When Philip Delves Broughton abandoned his career as a successful journalist and enrolled in Harvard Business School's prestigious MBA course, he joined 900 other would-be tycoons in a cauldron of capitalism. Two years of Excel shortcuts and five hundred of HBS's notorious business case studies lay ahead of him, but he couldn't have told you what OCRA was, other than a vegetable, or whether discount department stores make more money than airlines.
He did, however, know that HBS's alumni appeared to be taking over the world. The US president, the president of the World Bank, the US treasury secretary, the CEOs of General Electric, Goldman Sachs and Proctor & Gamble - all were bringing HBS experience to the way they ran their banks, businesses and even countries. And with the prospect of economic enlightenment before him, he decided to see for himself exactly what they teach you at Harvard Business School.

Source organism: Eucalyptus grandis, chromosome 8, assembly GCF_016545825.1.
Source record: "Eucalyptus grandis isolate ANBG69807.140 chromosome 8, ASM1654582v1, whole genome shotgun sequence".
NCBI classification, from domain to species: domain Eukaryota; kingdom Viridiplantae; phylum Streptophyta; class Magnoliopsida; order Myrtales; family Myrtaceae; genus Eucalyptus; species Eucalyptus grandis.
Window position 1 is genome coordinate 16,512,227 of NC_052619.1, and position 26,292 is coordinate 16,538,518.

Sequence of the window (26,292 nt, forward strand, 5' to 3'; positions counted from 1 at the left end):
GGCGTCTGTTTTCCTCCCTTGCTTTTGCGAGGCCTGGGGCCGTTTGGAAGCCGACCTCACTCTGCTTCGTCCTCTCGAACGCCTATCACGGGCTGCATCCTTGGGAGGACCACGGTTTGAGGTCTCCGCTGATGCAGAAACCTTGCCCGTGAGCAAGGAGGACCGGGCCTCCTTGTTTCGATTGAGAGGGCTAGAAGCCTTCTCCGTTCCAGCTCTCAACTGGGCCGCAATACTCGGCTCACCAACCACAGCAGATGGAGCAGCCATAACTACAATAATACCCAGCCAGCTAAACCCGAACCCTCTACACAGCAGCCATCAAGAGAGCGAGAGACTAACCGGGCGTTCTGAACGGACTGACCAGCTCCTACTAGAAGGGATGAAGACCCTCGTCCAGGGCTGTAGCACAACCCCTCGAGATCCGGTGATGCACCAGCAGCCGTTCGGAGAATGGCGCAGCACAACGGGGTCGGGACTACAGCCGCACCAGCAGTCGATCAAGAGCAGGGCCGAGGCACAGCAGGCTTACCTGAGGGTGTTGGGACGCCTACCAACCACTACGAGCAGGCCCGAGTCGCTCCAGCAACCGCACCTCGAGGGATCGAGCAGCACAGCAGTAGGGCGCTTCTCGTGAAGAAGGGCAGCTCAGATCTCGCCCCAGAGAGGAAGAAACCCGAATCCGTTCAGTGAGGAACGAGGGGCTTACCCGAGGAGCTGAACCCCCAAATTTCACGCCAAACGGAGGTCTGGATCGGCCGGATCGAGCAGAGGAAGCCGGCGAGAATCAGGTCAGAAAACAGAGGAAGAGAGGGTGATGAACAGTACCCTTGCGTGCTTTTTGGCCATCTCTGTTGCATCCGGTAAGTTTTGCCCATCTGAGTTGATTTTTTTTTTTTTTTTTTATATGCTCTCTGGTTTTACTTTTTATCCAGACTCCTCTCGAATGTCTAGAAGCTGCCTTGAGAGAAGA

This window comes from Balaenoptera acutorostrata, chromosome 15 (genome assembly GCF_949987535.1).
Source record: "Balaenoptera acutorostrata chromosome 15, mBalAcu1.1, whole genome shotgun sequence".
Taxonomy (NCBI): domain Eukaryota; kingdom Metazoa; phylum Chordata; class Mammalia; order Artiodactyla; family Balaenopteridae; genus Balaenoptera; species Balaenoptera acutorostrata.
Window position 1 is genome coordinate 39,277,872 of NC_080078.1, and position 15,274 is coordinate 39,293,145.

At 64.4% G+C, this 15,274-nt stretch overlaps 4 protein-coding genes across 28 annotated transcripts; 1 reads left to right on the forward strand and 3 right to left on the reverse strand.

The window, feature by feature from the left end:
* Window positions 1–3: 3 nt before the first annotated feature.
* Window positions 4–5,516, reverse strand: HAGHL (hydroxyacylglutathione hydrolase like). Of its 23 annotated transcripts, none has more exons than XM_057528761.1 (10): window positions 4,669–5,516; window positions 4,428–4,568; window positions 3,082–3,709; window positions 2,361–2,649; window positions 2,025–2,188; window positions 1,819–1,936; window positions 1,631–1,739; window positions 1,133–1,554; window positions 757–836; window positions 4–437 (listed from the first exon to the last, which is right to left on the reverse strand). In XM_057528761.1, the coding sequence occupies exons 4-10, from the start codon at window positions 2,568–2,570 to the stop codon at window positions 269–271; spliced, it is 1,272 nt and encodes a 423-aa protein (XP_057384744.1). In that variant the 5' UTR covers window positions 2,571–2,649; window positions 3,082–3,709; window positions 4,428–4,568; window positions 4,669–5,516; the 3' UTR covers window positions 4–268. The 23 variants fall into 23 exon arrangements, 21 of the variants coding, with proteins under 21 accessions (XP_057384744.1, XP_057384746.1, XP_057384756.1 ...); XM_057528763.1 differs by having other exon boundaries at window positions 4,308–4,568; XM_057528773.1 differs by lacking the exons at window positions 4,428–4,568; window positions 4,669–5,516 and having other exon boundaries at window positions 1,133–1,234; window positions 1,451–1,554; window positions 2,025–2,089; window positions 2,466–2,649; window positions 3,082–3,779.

Philip Delves Broughton's hilarious and enlightening account of his experiences within Harvard Business School's hallowed walls provides an extraordinary glimpse into a world of case study conundrums, guest lectures, Apprentice-style tasks, booze luging, burn-outs and high flyers. And with HBS alumni heading the very global governments, financial institutions and FTSE 500 companies whose reckless love of deregulation and debt got us into so much trouble, he discovers where HBS really adds value - and where it falls disturbingly short.